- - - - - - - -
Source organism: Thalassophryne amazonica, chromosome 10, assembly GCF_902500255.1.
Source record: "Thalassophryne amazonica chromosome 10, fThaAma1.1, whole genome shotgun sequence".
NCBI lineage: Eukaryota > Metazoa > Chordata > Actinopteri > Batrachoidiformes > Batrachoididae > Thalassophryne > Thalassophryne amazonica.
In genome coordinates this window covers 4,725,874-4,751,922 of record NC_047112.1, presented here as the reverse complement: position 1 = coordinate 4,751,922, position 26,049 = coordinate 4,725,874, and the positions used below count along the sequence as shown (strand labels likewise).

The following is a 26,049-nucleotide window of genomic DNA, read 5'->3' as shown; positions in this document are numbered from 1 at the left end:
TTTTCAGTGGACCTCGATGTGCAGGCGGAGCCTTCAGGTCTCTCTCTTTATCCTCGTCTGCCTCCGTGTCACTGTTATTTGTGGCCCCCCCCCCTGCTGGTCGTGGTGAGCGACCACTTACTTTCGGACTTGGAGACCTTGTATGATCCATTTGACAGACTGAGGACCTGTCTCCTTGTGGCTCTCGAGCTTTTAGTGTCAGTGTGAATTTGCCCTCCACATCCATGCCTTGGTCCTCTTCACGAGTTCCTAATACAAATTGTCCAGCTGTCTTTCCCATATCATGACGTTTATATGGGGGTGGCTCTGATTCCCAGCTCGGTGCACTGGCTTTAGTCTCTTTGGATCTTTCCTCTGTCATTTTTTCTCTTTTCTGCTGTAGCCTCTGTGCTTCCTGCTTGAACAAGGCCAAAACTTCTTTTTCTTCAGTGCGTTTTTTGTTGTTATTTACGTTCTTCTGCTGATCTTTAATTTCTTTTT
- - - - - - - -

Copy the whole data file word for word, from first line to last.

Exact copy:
Source organism: Thalassophryne amazonica, chromosome 10, assembly GCF_902500255.1.
Source record: "Thalassophryne amazonica chromosome 10, fThaAma1.1, whole genome shotgun sequence".
NCBI lineage: Eukaryota > Metazoa > Chordata > Actinopteri > Batrachoidiformes > Batrachoididae > Thalassophryne > Thalassophryne amazonica.
In genome coordinates this window covers 4,725,874-4,751,922 of record NC_047112.1, presented here as the reverse complement: position 1 = coordinate 4,751,922, position 26,049 = coordinate 4,725,874, and the positions used below count along the sequence as shown (strand labels likewise).

The following is a 26,049-nucleotide window of genomic DNA, read 5'->3' as shown; positions in this document are numbered from 1 at the left end:
TTTTCAGTGGACCTCGATGTGCAGGCGGAGCCTTCAGGTCTCTCTCTTTATCCTCGTCTGCCTCCGTGTCACTGTTATTTGTGGCCCCCCCCCCTGCTGGTCGTGGTGAGCGACCACTTACTTTCGGACTTGGAGACCTTGTATGATCCATTTGACAGACTGAGGACCTGTCTCCTTGTGGCTCTCGAGCTTTTAGTGTCAGTGTGAATTTGCCCTCCACATCCATGCCTTGGTCCTCTTCACGAGTTCCTAATACAAATTGTCCAGCTGTCTTTCCCATATCATGACGTTTATATGGGGGTGGCTCTGATTCCCAGCTCGGTGCACTGGCTTTAGTCTCTTTGGATCTTTCCTCTGTCATTTTTTCTCTTTTCTGCTGTAGCCTCTGTGCTTCCTGCTTGAACAAGGCCAAAACTTCTTTTTCTTCAGTGCGTTTTTTGTTGTTATTTACGTTCTTCTGCTGATCTTTAATTTCTTTTT